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  • 3557 JR Rutherford – SPORTS – EDITORIAL: Words of Wisdom Still Applicable 62 Years Later

3557 JR Rutherford – SPORTS – EDITORIAL: Words of Wisdom Still Applicable 62 Years Later



Representative sports at R.M.C. should show to all and sundry that the cadets of the Royal Military College excel in sportsmanship. Sportsmanship should be of the highest order and be clearly evident whether the cadets be on top or bottom. If it is, as it seems to be, easiest to display sportsmanship while playing on a winning team it would therefore be easiest to learn good sportsmanship while playing on a winning team. Winning teams may be had in several ways, the importation of excellent athletes; the acquisition of professional coaches; and the arousing of genuine interest of the non-participating members of the Cadet Wing in representative sports. The enlisting of youths primarily for their athletic ability with little regard given to their academic or leadership abilities is of course not recommended, although a potential recruit possessing great athletic ability should not be ignored because of low academics resulting from heavy participation in extracurricular activities. The second alternative   ̶ the hiring of professional coaches   ̶ is at present impossible because of the meagre allocation of funds to athletics. Non-professional but still able coaches for most sports are to be found in the services, and by the “pulling of a few strings” these coaches could be assigned to R.M.C. as physical training instructors, professors or staff officers. The arousing of interest in representative sports at first appears to be the most obvious method to encourage winning teams but it is also the most difficult. Interest could be simulated by making attendance compulsory, if necessary by the use of parades.

To an outsider or an underling it appears that the employment of good coaches is the easiest way to get winning teams, while the stimulation of Wing interest is probably the most important factor and would probably have the most lasting effect.

3557 JR Rutherford – SPORTS EDITOR – 1955 REVIEW

One Comment

  • 3201 Austen (Aus) Cambon, Class of 1954

    March 15, 2017 at 12:42 pm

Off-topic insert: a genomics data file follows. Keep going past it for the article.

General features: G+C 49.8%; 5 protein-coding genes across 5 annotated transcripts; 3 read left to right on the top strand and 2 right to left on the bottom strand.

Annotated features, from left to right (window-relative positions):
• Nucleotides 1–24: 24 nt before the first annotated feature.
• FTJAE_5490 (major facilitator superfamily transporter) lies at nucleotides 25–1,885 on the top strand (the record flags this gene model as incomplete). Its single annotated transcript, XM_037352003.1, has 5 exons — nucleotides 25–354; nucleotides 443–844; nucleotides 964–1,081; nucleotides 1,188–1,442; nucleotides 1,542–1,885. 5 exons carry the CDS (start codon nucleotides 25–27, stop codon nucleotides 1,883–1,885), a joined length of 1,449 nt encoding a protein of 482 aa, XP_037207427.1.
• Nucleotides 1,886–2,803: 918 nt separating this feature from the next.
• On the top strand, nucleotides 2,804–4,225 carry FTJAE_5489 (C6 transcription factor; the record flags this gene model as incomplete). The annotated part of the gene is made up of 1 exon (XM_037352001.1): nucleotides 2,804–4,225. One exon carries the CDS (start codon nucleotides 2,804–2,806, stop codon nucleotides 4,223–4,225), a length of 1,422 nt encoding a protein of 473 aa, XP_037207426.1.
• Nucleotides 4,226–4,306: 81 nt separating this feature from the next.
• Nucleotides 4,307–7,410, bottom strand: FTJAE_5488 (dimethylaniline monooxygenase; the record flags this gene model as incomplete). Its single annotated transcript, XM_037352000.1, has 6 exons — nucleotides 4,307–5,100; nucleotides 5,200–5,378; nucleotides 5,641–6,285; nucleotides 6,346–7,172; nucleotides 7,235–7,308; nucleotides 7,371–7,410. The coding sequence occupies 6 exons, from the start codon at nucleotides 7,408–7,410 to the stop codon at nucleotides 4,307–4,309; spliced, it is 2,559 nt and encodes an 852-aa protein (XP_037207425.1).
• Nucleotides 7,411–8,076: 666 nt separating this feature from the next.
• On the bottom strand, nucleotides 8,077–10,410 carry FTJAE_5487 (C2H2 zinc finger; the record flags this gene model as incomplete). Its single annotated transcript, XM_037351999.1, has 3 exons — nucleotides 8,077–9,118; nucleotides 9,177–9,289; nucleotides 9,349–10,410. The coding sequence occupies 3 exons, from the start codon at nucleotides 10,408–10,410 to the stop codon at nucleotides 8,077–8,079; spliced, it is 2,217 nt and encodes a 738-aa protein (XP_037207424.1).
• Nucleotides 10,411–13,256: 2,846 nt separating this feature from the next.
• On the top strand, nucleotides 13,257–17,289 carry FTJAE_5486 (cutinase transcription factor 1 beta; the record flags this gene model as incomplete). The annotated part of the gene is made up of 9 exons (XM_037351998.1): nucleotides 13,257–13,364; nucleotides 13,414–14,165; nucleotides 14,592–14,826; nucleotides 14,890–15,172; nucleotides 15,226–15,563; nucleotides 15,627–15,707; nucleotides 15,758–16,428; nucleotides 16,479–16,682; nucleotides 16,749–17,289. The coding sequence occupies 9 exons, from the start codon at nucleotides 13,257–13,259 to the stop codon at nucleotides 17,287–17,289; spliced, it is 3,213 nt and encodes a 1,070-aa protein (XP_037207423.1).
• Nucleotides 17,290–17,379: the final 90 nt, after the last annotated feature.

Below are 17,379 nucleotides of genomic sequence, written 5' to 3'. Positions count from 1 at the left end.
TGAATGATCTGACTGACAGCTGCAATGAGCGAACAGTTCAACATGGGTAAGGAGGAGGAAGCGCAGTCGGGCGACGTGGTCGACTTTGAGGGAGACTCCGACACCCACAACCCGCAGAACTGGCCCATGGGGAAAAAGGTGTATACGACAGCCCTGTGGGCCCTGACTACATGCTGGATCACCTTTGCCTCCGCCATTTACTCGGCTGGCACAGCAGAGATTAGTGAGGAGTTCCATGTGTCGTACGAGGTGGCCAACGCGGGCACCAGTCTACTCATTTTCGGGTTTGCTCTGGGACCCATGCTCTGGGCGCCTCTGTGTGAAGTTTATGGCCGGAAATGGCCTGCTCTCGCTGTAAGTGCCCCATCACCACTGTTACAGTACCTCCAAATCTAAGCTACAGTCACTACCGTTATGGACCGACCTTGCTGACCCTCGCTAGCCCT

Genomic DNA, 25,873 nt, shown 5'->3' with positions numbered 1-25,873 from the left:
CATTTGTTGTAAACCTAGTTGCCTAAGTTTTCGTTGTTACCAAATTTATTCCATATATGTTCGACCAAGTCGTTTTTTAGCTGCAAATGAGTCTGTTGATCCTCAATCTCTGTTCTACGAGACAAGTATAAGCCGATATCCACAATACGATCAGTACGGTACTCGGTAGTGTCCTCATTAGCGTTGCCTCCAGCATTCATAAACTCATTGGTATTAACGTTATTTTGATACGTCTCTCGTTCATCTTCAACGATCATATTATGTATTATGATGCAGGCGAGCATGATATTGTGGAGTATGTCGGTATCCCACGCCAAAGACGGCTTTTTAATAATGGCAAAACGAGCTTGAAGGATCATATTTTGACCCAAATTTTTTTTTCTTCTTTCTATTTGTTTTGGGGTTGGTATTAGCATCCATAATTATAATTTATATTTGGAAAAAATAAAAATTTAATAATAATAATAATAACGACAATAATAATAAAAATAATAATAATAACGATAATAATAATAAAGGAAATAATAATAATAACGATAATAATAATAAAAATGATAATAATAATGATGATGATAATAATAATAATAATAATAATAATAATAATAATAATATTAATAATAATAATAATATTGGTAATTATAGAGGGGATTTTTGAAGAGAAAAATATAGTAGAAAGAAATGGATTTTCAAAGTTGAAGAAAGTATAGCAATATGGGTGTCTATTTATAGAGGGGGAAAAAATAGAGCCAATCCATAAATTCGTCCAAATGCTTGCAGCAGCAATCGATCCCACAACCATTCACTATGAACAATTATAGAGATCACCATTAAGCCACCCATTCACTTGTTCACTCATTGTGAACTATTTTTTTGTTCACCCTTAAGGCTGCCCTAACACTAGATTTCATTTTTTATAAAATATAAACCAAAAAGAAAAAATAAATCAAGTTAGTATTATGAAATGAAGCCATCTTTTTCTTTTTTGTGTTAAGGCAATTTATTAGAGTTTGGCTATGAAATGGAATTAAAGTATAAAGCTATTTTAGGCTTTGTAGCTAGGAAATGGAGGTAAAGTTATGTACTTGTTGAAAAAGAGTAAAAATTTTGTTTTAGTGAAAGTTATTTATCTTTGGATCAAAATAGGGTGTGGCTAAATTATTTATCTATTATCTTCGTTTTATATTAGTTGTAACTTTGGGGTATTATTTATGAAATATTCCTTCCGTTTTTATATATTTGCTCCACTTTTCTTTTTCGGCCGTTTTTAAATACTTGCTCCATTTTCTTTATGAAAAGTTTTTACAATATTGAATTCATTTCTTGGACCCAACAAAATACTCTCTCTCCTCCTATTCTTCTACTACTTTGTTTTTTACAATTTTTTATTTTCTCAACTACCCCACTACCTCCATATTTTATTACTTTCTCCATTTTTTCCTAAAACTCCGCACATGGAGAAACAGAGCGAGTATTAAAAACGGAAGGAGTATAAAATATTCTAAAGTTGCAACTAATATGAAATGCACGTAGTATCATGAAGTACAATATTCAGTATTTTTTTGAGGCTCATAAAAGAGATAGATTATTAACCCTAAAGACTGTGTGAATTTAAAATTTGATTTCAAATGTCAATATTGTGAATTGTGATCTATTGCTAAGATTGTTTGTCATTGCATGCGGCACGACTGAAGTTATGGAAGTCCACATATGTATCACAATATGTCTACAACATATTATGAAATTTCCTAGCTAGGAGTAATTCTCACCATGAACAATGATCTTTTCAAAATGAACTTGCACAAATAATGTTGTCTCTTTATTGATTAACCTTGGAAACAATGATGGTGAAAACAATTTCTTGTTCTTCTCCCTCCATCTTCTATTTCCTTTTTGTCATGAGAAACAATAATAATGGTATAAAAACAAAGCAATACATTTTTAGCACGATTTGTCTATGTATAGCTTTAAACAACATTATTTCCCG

This fine editorial piece appeared in the RMC Review the year following our Graduation as the Class of RoyalRoads’52/RMC ’54. Sportsmanship was always front and centre at the Canadian Services Colleges of our day and sportsmanship has been a paramount theme throughout the long and unique history of RMC. Just six weeks after our Graduation, our class leader, 3300 JAMES ALICK MARSHALL was killed in an RCAF training accident at Portage La Prairie. Alick had been CWC at both Royal Roads and RMC. He was a fierce competitor in sports competitions. Though never a star athlete, Alick consistently exhibited the highest qualities of sportsmanship. Our Class established The Marshall Memorial Award for Sportsmanship, a trophy first awarded in 1956 and presented “to the outstanding cadet participating in the annual CSC Tournament (RMC vs Royal Roads) who best exhibits sportsmanship, determination, and skill in the Tournament”. Sportsmanship was the key component. Over the years this Award has enjoyed several lives and now lives on. It is being awarded annually “to the cadet of the Third Year who, through keen participation in the Intra-Squadron Sports Program, has displayed the greatest degree of sportsmanship”. Sportsmanship at the College has certainly been tested at times. For over 30 years it was understood that during the annual RMC vs United States Military Academy (USMA,West Point) hockey series which began in 1926, no penalties were to be called. Sportsmanship was expected to prevail. In our time at the College these contests became so physically violent on the ice as to be dangerous. In his first West Point game, our classmate, 3035 JERROLD (JERRY) DONAHUE, had been drilled into the boards by an opponent who was an All-American football player for ARMY, a hit that would normally have justified a match penalty. Jerry suffered a serious concussion. In 1953, I personally advocated strongly for an end to the “no-penalties non-rule” (“THE TIME HAS COME”, The Marker,Vol.IV- No.11-March 21,1953, pg.3, full page). The first penalty ever called in this historic series came the following year, on March 6, 1954, at RMC. During this game Alick Marshall had received a cut resulting from the usual rough-house type of play. This prompted the game officials to call both team captains together (this time Jerry Donahue was RMC’s captain) and warned them that they would no longer officiate without penalties being called. At 10:07 of the third period the USMA goaltender Lueders tripped Alick and was awarded a minor penalty. Alick scored exactly one minute into the power play but it was not enough for the win. USMA 5 – RMC 3. The Marker’s headline read: “PENALTIES, RED TUNICS HERE AT LAST” (Vol.V-No.10-March 15,1954, pg.1). Sportsmanship was back, too. It is fascinating that Alick Marshall had worn, though for only a few moments, the soon-to-be-readopted scarlet uniform in a photo for the 1954 RMC Review (pg.32), modelling what was to come. None of us would ever get to wear scarlets on parade, but we could, and we would, remain committed to maintaining the highest qualities of sportsmanship in our future involvement in sports. 3201 Austen (Aus) Cambon, Cadet Wing Sports Officer, 1953-1954.